That’s a lot of young women—and a lot of power. But none of it under 40.
What can we take from this? One easy explanation might be that in their 40s, those women with children have finally emerged from the early childcare years that can be the most time-consuming. That may be true, but many are still having children well into their 40s (Hobson became a mom last year, and Susan Wojcicki, CEO of YouTube GOOG -2.07% , is pregnant with her fifth child at 46). And the notion that kids become easier once they’re school-age is not always true; as Anne-Marie Slaughter has pointed out, it’s often during their teenage years that children need their parents more.
Another reason might be that given the way the cards are still stacked against women in business—there is an entrenched reward system at work in many corporations and institutions that makes it harder for women to climb than men— it takes them longer to get to the powerhouse ranks.
There’s also talk, of course, of ambition and confidence gaps. I believe these to be true and real. (Reading Lean In as a single woman with no children, I stayed out of the debate around the book’s points on juggling motherhood and work. But the characterization of women dutifully following the rules, being polite, overpreparingfor everything, doubting themselves and otherwise holding themselves back in the workplace rang very, very true to me.)
And, of course, the 40 under 40 list tends to reward entrepreneurship in particular, which, for a variety of reasons, tends to draw and reward men in much greater numbers than women.
In truth, all of the above probably contribute in some way. The much more positive trend, though, is that momentum is picking up and that women have started to scale new heights across all of business, even under 40. The caliber of the women on the list and the pool we had to choose from this year was exceptional. And we crossed an important milestone when a woman entrepreneur surfaced with a startup whose valuation could go toe to toe with Airbnb, Uber or GoPro in Elizabeth Holmes and Theranos.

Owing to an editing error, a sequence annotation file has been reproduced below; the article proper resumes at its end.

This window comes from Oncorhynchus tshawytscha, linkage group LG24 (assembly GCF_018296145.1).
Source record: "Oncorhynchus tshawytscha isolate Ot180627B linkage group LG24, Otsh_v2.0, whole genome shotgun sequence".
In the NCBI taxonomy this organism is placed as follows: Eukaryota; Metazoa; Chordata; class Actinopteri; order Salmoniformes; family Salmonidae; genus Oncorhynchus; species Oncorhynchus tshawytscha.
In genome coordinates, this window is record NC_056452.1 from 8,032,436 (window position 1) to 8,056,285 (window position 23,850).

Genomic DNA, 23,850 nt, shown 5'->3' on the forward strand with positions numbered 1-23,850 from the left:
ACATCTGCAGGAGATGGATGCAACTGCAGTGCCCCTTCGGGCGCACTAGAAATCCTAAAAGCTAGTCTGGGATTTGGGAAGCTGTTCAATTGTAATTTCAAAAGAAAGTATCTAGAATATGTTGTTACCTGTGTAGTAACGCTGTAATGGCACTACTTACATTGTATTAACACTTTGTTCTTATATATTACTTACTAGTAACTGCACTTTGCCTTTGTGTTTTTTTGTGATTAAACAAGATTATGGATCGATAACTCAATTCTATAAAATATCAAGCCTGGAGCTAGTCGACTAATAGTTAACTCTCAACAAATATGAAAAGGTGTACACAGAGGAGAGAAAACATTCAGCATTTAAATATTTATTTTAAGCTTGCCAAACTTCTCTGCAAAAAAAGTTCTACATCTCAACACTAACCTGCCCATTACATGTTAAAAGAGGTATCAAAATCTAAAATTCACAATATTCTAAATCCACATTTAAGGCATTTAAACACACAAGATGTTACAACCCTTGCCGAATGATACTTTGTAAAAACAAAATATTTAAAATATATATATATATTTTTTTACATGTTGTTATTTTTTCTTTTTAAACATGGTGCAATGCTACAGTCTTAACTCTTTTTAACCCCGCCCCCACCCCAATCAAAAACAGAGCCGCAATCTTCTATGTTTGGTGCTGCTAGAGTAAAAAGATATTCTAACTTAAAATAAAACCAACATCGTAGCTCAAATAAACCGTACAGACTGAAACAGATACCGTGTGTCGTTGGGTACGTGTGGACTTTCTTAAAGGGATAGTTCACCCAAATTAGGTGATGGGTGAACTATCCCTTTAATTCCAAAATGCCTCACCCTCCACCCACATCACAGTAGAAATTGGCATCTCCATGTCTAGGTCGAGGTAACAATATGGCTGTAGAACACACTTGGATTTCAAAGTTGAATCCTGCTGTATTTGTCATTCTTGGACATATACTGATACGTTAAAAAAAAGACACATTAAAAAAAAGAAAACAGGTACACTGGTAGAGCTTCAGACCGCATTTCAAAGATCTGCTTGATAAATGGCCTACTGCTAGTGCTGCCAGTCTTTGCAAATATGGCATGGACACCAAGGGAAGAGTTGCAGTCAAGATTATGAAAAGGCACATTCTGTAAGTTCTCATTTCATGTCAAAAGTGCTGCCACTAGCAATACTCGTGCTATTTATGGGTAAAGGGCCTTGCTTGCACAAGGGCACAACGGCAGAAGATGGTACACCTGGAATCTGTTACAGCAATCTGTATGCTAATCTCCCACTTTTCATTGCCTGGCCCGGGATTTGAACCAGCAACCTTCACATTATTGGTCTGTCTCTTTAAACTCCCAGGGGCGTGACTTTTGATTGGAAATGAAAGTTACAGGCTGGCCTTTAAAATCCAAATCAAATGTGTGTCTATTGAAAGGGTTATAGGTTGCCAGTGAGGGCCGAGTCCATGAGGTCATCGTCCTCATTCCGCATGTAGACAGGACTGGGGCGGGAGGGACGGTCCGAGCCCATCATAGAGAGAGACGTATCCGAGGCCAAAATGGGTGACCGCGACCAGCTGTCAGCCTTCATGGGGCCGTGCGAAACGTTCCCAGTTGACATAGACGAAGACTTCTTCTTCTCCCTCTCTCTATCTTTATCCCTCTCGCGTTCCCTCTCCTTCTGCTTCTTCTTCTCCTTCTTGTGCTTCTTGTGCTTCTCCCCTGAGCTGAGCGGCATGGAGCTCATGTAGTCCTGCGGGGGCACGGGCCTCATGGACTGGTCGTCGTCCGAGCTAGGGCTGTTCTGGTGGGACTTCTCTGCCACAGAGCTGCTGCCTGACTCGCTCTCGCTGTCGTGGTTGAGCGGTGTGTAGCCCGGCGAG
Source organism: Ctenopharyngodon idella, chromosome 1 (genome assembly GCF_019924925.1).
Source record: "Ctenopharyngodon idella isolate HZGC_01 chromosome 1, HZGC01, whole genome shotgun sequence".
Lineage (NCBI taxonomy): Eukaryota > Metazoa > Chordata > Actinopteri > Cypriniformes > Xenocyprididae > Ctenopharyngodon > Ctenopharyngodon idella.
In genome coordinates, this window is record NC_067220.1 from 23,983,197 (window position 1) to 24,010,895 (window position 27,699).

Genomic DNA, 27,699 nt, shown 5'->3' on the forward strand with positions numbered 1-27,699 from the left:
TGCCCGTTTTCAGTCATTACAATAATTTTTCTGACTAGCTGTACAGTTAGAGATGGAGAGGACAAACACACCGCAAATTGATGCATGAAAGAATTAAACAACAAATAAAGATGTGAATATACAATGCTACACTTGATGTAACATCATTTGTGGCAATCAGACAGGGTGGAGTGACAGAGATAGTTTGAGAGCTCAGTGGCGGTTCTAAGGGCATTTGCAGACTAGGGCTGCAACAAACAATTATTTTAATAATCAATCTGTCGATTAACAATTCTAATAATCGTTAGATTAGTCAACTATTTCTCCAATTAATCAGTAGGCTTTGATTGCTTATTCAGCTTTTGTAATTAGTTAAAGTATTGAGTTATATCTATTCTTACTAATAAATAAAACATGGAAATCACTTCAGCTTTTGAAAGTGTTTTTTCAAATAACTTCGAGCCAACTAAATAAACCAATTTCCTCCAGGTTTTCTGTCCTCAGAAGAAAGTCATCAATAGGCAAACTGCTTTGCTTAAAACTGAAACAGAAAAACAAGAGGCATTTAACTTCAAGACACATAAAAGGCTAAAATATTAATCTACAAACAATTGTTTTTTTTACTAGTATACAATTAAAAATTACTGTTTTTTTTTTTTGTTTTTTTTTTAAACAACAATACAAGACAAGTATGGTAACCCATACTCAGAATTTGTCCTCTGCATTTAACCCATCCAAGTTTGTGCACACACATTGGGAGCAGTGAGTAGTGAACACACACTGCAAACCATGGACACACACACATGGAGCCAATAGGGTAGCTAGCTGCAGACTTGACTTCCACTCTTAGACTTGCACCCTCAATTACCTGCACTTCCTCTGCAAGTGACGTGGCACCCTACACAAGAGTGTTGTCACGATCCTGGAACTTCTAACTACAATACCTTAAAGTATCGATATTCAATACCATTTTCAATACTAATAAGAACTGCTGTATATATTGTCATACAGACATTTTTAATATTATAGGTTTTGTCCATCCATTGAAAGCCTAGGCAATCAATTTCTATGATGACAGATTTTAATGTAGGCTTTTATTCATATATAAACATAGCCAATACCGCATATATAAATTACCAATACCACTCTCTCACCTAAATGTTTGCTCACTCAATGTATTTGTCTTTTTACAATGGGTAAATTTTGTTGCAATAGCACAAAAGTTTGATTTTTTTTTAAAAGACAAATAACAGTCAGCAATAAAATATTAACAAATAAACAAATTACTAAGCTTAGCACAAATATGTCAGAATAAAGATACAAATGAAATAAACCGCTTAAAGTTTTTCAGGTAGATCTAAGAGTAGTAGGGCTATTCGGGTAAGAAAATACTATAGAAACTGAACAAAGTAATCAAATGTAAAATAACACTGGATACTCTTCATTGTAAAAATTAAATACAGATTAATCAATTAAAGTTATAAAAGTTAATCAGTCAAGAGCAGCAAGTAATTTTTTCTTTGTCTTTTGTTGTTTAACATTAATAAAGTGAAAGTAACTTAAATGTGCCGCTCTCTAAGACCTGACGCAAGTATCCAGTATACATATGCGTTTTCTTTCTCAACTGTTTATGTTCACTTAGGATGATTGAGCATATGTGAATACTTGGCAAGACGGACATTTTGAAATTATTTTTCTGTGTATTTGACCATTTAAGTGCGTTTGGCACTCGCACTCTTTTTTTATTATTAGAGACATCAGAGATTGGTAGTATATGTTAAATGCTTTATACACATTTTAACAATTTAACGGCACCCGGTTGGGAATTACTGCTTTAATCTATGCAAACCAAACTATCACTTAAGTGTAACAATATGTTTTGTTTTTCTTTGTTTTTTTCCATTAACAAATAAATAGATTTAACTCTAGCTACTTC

I have every hope that one day the 40 under 40 will reach parity. We’re on our way. Until then, send me your ideas for super powerful women who will still be under the age of 40 next October. The only cure for my fortyfreude is more stellar young women leaders. 
但看看那些刚满40岁但具有极高影响力的女性:44岁的吉赛尔•鲁伊兹担任沃尔玛(Walmart)美国区执行副总裁兼首席运营官。上周,芯片制造商AMD任命苏姿丰为公司新任首席执行官,她成为这家《财富》500强公司的第26任CEO;她也只有44岁。今年早些时候,简•兰黛成为雅诗兰黛(Estee Lauder)公司最大的业务部门倩碧(Clinique)的全球品牌总裁。健身俱乐部Equinox的总裁莎拉•罗布•奥哈根42岁,可口可乐公司(Coca-Cola)北美区气泡饮料品牌与战略营销总裁温迪•克拉克、雷诺烟草公司(RJ Reynolds Tobacco)新任总裁黛布拉•克鲁和知名内衣品牌Spanx创始人莎拉•布莱克利都是43岁。如果将范围再扩大到45岁,还有摩根大通(JPMorgan Chase)CFO玛丽安娜•莱克、迈兰制药(Mylan)CEO希瑟•布莱什、大西洋唱片公司(Atlantic Records)董事长兼COO茱莉亚•格林瓦尔德、梦工厂(Dreamworks)董事长及星巴克(Starbucks)与雅诗兰黛的董事米勒迪•哈普森,当然还有《向前一步》(Lean In)的作者,来自Facebook的雪莉•桑德伯格。
为什么会出现这样的情况?一个简单的解释是,40岁的妈妈们,最终度过了初期照看孩子的阶段,这个阶段需要花费最多的时间。这样的解释或许是正确的,但有些人在40岁的时候刚刚有了孩子(霍布森去年当上了妈妈,46岁的YouTube CEO苏珊•沃西基怀上了第五个孩子)。而且,学龄儿童更容易照看这种观点也并非完全正确;正如安妮-玛丽•斯劳特指出,青春期的孩子反而更需要父母。